broken chain

Thou hast ascended on high, thou hast led captivity captive:
thou hast received gifts for [among] men; yea, [for] the rebellious also,
that the LORD God might dwell [among them.]

“So then after the Lord had spoken unto them, he was received
up into heaven, and sat on the right hand of God.” — Mark 16:19

“Wherefore he saith, When he ascended up on high, he led captivity captive, and gave gifts unto men.  (Now that he ascended, what is it but that he also descended first into the lower parts of the earth? He that descended is the same also that ascended up far above all heavens, that he might fill all things.) “– Ephesians 4:8-10

“God, who at sundry times and in divers manners spake in time
past unto the fathers by the prophets,  Hath in these last days
spoken unto us by [his] Son, whom he hath appointed heir of all things,
by whom also he made the worlds;  Who being the brightness of
[his] glory, and the express image of his person, and upholding all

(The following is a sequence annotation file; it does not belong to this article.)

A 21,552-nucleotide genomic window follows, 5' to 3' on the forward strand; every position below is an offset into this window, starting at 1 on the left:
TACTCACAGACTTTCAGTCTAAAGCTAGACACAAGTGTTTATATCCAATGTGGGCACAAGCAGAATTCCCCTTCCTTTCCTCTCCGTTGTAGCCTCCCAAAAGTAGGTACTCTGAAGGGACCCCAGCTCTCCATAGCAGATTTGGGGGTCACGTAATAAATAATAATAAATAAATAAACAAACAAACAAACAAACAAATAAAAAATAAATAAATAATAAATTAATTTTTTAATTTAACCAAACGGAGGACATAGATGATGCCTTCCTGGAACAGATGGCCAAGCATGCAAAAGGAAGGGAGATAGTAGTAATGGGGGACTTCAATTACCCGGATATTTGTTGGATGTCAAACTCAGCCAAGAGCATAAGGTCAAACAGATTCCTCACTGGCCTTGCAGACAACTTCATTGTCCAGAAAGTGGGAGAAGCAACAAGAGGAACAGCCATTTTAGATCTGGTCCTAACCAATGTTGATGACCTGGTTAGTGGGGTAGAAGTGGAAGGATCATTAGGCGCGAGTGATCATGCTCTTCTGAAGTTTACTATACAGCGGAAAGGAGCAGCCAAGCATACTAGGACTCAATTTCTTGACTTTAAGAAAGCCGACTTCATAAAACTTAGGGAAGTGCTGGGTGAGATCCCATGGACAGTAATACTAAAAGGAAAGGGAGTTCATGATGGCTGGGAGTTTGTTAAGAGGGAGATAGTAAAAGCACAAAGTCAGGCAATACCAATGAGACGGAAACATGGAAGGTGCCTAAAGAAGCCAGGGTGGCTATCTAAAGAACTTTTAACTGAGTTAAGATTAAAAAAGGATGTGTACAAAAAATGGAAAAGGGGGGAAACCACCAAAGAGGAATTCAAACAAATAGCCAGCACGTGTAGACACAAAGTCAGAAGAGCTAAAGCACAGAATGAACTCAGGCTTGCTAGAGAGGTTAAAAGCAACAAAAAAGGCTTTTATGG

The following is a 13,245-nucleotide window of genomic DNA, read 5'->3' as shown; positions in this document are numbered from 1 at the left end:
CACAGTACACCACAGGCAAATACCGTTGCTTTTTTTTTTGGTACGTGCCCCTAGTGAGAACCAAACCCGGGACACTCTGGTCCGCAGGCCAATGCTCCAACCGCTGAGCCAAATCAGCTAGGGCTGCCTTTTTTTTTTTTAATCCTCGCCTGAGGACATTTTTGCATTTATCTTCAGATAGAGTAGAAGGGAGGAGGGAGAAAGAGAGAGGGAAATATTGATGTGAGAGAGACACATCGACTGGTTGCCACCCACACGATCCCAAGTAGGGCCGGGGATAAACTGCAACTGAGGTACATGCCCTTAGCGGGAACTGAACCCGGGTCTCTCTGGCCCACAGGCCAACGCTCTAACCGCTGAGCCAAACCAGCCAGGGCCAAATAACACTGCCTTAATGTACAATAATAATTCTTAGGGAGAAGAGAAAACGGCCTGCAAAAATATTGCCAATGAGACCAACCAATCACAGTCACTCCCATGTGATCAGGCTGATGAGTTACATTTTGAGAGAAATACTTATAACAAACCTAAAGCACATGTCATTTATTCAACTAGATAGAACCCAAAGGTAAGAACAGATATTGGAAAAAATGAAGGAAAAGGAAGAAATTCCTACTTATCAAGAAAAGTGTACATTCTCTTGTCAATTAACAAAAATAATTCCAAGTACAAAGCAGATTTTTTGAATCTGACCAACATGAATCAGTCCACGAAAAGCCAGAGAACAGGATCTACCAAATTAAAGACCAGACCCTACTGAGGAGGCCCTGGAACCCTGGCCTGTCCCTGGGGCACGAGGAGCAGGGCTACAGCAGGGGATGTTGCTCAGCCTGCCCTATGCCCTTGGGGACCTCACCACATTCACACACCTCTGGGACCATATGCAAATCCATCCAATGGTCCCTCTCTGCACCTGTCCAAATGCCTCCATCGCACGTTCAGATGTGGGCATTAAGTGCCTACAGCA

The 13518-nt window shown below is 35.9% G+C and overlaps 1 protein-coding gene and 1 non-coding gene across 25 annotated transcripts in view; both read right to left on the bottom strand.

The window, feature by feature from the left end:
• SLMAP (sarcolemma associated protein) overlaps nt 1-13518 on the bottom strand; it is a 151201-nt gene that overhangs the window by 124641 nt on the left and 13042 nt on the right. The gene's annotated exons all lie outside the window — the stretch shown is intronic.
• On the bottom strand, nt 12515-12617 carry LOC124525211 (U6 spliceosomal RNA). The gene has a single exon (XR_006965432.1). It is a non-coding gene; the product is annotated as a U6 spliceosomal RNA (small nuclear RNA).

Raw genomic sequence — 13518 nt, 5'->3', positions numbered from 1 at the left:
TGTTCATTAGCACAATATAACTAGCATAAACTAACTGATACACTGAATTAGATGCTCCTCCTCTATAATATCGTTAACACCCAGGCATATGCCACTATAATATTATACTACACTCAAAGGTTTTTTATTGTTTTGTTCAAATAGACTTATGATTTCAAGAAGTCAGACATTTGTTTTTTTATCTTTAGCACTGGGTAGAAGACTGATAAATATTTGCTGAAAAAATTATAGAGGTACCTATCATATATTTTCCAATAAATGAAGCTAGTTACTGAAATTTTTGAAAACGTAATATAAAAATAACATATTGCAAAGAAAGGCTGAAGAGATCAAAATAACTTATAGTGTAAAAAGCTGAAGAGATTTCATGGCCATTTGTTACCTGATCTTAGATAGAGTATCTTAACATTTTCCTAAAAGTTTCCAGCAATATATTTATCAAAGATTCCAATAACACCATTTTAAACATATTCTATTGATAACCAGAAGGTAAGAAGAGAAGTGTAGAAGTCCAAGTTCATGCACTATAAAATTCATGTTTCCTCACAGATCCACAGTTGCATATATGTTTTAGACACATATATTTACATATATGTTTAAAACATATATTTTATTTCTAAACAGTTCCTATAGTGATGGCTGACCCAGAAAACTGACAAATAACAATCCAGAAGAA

things by the word of his power, when he had by himself purged our
sins, sat down on the right hand of the Majesty on high;” — Hebrews 1:1-3

 

 

 


The Book of Psalms (Hebrew: תְּהִלִּים or תהילים; Tehillim; lit. “Praises”), commonly referred to simply as Psalms, is the first book of the “Writings”, the third section of the Hebrew Bible.[1]

 

The composition of the psalms spans at least five centuries, from Psalm 29, which is adapted from early Canaanite worship, to others which are clearly from the post-Exilic period. The majority originated in the southern kingdom of Judah and were associated with the Temple in Jerusalem, where they probably functioned as libretto during the Temple worship.[2]

[1] Mazor, Lea (2011). “Book of Psalms”. In Berlin, Adele; Grossman, Maxine. The Oxford Dictionary of the Jewish Religion. Oxford University Press

[2] Kselman, John S. (2007). “Psalms”. In Coogan, Michael D.; Newsom, Carol Ann. The New Oxford Annotated Bible with the Apocryphal/Deuterocanonical Books. Oxford UNiversity Press.

 

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